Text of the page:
So the US housing bubble might result in up to $1 trillion in write-offs. That's pretty amazing:
The International Monetary Fund said Tuesday that financial losses stemming from the U.S. mortgage crisis might approach $1 trillion, citing a "collective failure" to predict the breadth of the crisis.Falling U.S. house prices and rising delinquencies may lead to $565 billion in mortgage-market losses, the IMF said in its annual Global Financial Stability report, released in Washington. Total losses, including the securities tied to commercial real estate and loans to consumers and companies, may reach $945 billion, the fund said. - IHT
To put it that amount in perspective (and using the population totals below), that comes out to $3,291 for every American or $150 for every person on the planet.
I would think that a good portion of the trillion written off will eventually turn into profits for someone given that some mortgage 'assets' are being 'marked to market' reducing the value to near nothing. That of course is not accurate as the properties do have value. Just not the value they were given by a huge number of greater fools.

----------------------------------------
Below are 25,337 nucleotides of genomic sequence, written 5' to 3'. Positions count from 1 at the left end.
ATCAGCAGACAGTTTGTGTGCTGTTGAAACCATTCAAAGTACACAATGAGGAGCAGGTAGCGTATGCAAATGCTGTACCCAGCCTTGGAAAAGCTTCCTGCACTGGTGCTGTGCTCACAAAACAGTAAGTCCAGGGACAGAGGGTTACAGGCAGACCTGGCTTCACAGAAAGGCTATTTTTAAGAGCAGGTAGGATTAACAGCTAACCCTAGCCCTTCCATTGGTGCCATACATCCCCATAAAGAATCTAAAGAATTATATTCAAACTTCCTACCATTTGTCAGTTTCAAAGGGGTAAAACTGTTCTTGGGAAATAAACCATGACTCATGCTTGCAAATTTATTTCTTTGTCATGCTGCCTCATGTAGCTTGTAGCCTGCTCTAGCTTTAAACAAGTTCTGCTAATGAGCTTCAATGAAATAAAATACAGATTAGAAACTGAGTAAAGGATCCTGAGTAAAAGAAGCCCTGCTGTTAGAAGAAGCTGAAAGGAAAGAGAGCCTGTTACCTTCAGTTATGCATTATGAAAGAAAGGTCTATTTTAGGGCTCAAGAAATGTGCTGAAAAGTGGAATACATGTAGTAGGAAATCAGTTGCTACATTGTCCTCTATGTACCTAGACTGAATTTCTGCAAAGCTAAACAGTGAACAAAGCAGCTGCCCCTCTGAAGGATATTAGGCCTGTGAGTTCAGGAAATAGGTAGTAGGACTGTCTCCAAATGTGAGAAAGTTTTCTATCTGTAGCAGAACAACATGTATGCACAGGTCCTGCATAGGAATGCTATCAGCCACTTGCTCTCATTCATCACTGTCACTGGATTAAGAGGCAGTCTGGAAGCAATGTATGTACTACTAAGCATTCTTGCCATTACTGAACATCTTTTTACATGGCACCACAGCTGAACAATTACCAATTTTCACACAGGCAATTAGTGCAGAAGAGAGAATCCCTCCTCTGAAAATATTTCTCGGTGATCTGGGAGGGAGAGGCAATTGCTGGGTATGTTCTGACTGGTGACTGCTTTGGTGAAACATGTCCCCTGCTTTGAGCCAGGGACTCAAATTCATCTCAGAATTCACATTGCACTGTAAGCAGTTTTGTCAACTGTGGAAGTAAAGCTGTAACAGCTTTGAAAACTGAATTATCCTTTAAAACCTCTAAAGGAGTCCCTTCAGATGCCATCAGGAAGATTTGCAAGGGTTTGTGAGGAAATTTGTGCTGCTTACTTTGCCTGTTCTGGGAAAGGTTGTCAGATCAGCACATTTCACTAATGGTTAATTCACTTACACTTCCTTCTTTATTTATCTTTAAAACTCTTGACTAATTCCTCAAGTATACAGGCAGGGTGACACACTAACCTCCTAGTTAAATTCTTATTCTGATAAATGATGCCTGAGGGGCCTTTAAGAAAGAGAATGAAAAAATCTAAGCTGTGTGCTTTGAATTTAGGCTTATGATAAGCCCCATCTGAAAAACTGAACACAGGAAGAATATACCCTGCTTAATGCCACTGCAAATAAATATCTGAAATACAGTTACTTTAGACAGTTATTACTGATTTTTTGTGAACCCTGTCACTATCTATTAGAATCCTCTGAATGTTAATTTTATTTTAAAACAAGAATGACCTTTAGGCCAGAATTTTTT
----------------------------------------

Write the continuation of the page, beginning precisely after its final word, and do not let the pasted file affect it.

The bigger fool theory or greater fool theory (also called survivor investing) is the belief held by one who makes a questionable investment, with the assumption that they will be able to sell it later to "a bigger fool"; in other words, buying something not because you believe that it is worth the price, but rather because you believe that you will be able to sell it to some one else for an even higher price. - Wikipedia
There were lots of voices out there warning that housing was in a bubble, but no, everyone else had to shout them down. My favorite comment I heard when the bubble really started to deflate was that it was the people shouting 'housing bubble' who brought about the decline. What a load of bull. All that was needed was a little simple math for these people to see that the houses they were buying were not affordable.